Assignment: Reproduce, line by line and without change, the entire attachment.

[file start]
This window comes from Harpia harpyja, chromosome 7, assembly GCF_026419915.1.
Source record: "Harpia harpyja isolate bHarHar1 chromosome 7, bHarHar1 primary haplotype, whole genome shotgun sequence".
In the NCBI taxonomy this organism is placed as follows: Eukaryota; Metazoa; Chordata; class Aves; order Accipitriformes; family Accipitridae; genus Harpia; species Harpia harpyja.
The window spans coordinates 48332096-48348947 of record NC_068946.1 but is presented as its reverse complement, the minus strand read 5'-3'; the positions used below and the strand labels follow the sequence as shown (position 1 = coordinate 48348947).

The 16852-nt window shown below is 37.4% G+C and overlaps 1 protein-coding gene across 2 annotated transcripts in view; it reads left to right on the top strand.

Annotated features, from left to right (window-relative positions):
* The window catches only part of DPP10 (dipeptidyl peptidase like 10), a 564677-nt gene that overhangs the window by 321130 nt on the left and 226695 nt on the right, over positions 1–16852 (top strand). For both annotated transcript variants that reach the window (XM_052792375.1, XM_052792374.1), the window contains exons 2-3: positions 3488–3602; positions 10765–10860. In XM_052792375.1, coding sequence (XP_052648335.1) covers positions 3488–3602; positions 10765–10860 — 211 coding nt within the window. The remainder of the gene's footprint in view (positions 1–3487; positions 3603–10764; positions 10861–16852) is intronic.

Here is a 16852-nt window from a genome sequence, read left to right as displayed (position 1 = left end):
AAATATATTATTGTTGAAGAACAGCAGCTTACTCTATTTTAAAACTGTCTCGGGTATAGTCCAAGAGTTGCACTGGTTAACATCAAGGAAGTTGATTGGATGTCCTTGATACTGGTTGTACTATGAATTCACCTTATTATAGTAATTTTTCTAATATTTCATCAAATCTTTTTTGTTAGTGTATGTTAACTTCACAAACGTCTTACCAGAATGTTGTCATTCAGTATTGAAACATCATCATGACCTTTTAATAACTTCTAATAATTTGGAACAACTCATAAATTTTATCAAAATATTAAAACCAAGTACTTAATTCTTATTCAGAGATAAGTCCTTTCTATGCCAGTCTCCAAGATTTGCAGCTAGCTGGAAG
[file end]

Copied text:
This window comes from Harpia harpyja, chromosome 7, assembly GCF_026419915.1.
Source record: "Harpia harpyja isolate bHarHar1 chromosome 7, bHarHar1 primary haplotype, whole genome shotgun sequence".
In the NCBI taxonomy this organism is placed as follows: Eukaryota; Metazoa; Chordata; class Aves; order Accipitriformes; family Accipitridae; genus Harpia; species Harpia harpyja.
The window spans coordinates 48332096-48348947 of record NC_068946.1 but is presented as its reverse complement, the minus strand read 5'-3'; the positions used below and the strand labels follow the sequence as shown (position 1 = coordinate 48348947).

The 16852-nt window shown below is 37.4% G+C and overlaps 1 protein-coding gene across 2 annotated transcripts in view; it reads left to right on the top strand.

Annotated features, from left to right (window-relative positions):
* The window catches only part of DPP10 (dipeptidyl peptidase like 10), a 564677-nt gene that overhangs the window by 321130 nt on the left and 226695 nt on the right, over positions 1–16852 (top strand). For both annotated transcript variants that reach the window (XM_052792375.1, XM_052792374.1), the window contains exons 2-3: positions 3488–3602; positions 10765–10860. In XM_052792375.1, coding sequence (XP_052648335.1) covers positions 3488–3602; positions 10765–10860 — 211 coding nt within the window. The remainder of the gene's footprint in view (positions 1–3487; positions 3603–10764; positions 10861–16852) is intronic.

Here is a 16852-nt window from a genome sequence, read left to right as displayed (position 1 = left end):
AAATATATTATTGTTGAAGAACAGCAGCTTACTCTATTTTAAAACTGTCTCGGGTATAGTCCAAGAGTTGCACTGGTTAACATCAAGGAAGTTGATTGGATGTCCTTGATACTGGTTGTACTATGAATTCACCTTATTATAGTAATTTTTCTAATATTTCATCAAATCTTTTTTGTTAGTGTATGTTAACTTCACAAACGTCTTACCAGAATGTTGTCATTCAGTATTGAAACATCATCATGACCTTTTAATAACTTCTAATAATTTGGAACAACTCATAAATTTTATCAAAATATTAAAACCAAGTACTTAATTCTTATTCAGAGATAAGTCCTTTCTATGCCAGTCTCCAAGATTTGCAGCTAGCTGGAAG